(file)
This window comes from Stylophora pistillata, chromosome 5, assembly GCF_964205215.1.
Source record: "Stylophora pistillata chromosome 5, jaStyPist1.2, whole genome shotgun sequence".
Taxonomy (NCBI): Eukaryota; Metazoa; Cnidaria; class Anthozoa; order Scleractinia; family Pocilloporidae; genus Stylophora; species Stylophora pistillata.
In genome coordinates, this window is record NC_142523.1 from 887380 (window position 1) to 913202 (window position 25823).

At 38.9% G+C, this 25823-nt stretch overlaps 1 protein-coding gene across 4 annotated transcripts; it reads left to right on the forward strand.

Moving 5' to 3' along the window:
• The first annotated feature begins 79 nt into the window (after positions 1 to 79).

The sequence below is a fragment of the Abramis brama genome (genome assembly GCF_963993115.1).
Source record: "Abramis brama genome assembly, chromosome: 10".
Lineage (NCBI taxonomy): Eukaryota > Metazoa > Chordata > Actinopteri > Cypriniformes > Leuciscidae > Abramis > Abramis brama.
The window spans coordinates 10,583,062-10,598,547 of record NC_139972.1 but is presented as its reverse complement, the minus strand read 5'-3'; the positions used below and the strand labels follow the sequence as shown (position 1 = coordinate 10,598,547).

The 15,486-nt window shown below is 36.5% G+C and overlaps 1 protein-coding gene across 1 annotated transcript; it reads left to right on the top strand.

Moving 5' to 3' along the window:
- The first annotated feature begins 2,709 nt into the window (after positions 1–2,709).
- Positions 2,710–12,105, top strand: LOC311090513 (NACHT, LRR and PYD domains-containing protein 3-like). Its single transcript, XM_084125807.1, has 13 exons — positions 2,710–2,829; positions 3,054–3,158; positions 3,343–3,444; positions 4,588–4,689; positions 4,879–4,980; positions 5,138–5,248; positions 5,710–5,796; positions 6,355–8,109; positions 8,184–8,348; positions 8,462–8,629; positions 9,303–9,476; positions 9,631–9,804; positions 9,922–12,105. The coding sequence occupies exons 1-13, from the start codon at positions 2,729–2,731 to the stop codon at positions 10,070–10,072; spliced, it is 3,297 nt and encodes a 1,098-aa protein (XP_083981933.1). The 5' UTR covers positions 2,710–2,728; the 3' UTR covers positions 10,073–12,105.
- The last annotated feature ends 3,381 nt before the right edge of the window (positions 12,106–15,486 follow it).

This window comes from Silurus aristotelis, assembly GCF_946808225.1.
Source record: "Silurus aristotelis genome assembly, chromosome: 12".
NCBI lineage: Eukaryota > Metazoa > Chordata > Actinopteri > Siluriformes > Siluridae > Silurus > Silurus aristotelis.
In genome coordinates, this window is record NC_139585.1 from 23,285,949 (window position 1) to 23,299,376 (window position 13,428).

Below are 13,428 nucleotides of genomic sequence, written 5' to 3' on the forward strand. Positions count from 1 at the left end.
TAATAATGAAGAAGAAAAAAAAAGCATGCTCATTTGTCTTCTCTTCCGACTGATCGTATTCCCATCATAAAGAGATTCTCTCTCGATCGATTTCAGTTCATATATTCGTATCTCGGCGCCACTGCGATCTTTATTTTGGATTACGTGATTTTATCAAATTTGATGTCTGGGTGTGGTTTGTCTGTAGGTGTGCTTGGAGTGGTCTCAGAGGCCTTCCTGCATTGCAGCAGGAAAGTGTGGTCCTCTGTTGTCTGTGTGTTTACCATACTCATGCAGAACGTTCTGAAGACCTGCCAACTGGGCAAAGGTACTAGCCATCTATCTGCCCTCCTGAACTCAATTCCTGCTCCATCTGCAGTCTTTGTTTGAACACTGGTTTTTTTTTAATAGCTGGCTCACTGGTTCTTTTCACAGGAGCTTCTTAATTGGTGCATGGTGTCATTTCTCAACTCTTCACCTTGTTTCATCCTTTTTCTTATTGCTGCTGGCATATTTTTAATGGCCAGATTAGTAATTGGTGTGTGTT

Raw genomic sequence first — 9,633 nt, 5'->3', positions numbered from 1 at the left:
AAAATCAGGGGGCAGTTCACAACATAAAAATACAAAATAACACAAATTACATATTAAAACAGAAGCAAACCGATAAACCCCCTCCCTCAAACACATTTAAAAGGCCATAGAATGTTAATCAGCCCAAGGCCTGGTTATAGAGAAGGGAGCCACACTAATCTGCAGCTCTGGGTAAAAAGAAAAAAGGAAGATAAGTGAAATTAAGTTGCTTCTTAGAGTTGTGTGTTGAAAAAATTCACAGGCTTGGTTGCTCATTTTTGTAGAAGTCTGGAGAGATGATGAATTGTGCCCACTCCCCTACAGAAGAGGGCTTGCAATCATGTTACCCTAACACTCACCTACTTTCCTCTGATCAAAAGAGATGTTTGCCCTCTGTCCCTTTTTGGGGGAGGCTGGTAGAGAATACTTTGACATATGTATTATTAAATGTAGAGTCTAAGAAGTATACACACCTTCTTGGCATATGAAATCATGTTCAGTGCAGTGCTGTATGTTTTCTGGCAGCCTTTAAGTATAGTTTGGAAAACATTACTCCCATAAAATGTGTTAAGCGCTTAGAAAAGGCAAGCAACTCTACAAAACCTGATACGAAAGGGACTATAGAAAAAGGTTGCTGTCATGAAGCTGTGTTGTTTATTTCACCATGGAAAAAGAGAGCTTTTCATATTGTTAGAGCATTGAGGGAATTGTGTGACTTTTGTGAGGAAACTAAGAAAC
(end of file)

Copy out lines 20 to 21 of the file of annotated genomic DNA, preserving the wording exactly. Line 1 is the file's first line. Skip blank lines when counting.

In genome coordinates, this window is record NC_139585.1 from 23,285,949 (window position 1) to 23,299,376 (window position 13,428).

Below are 13,428 nucleotides of genomic sequence, written 5' to 3' on the forward strand. Positions count from 1 at the left end.